Resurfacing after a few month missing in action, the Buffy series understandably has a little difficulty in getting its momentum back. While there’s a handsome apology for the delay contained in the letters page, the third part of a four-issue arc is an awkward time for a title to go on hiatus, and as a consequence, the lack of fresh plot in The Time of Your Life’s conclusion is keenly felt.
The bi-centennial Willow has pulled off quite a feat, managing to unite every faction in the twenty second century against its visitor. Buffy knows her friend too well, however, being able to spot the witch’s real intentions. Given that this is a conclusion, the writer spends much of his time on action sequences, showing the readership both the threatened full-on Buffy versus Fray battle and the slayer army rallying after the attack on their castle. In light of the focus on future events, it’s unsurprising that the latter conflict feels rather messy, joining the internal politics of Team Twilight in being shoehorned as interludes in the slayers’ one on one brawl. The arc’s main weakness is that it leaves Fray’s world largely unchanged, making the story feel slightly inconsequential. While Buffy’s last act in the future will undoubtedly stay with her for some time to come, Joss Whedon comprehensively undoes of the alterations that he had made to the future slayer’s world, leaving the scenario exactly as Summers found it. While the slight stumbles in this issue don’t damage the arc as a whole, the inequality of impact that the two time periods have on each other is a more serious gripe.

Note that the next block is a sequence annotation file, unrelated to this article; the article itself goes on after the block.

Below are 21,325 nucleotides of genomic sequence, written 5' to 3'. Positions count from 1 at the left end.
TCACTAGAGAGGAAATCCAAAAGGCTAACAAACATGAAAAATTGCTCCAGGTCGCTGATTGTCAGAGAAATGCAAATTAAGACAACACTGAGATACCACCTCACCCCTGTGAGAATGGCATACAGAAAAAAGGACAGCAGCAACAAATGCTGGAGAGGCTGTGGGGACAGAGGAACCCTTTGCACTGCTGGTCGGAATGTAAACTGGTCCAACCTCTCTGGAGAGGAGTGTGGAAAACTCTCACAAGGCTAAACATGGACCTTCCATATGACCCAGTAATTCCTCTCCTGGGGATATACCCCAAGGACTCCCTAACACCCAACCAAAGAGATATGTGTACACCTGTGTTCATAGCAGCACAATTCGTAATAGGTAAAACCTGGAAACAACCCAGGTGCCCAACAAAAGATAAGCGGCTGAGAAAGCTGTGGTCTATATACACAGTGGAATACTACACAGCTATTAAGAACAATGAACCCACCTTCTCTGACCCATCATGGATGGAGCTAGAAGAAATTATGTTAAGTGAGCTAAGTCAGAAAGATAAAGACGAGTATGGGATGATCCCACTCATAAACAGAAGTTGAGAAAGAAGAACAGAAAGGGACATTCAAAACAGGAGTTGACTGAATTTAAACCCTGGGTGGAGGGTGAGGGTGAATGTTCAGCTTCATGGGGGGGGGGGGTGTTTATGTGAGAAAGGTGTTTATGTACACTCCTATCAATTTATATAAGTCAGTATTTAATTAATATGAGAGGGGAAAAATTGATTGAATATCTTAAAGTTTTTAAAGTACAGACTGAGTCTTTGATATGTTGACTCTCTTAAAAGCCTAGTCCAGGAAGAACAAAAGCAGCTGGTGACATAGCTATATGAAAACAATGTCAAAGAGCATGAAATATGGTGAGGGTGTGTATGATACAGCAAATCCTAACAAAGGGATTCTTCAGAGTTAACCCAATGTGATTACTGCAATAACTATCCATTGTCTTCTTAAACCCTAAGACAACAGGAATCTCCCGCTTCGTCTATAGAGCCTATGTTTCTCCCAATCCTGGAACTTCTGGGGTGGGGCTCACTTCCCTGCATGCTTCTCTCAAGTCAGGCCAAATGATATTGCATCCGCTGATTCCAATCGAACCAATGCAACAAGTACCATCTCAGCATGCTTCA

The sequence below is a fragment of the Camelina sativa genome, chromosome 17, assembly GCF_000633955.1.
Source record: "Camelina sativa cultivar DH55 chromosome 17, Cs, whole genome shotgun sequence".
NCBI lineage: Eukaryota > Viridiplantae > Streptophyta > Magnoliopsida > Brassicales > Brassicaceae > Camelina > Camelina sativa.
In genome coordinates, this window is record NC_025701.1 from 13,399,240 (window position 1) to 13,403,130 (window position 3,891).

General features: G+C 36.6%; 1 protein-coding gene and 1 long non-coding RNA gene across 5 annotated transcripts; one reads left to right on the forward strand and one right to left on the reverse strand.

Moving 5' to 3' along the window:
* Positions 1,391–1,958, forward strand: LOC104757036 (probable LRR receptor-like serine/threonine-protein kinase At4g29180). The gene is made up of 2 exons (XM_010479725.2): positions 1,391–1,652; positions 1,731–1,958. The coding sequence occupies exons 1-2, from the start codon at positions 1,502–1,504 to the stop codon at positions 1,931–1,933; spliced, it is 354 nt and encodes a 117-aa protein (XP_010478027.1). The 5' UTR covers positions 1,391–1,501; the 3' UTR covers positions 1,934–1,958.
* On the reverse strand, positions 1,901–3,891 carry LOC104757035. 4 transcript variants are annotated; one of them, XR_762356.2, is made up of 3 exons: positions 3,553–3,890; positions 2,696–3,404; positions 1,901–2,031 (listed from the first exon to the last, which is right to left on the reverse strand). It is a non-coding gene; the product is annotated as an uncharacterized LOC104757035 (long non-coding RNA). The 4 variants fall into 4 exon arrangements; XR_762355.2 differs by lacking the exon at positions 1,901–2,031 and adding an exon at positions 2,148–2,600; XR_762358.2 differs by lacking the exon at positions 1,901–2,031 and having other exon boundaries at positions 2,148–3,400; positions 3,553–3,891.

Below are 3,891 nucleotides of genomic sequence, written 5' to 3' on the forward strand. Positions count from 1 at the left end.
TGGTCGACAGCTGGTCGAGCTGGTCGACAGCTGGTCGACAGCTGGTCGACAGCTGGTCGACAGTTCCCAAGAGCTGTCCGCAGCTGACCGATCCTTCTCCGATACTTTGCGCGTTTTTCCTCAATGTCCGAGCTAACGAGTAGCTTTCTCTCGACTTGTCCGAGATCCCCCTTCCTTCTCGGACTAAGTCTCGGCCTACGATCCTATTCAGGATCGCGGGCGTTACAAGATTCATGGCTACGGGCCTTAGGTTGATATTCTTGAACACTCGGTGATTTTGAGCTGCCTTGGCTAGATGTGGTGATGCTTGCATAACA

The issue’s main strength comes from an unusual trick Whedon pulls off, in the form of a moment that carries considerably more weight after the reader has time to reflect upon it. Buffy’s execution of Willow is initially brushed off as a possible future vision, but after putting the book down and musing on events, it becomes clear that this actually stands as the character’s in-canon fate. How her killer deals with her part in events will provide interesting material for the book’s future. It’s a reasonable issue, but to truly get the series back on track, we’ll need to see this quality maintained consistently for a few months. There’s a lot riding on next month’s contribution from guest writer Jeph Lo-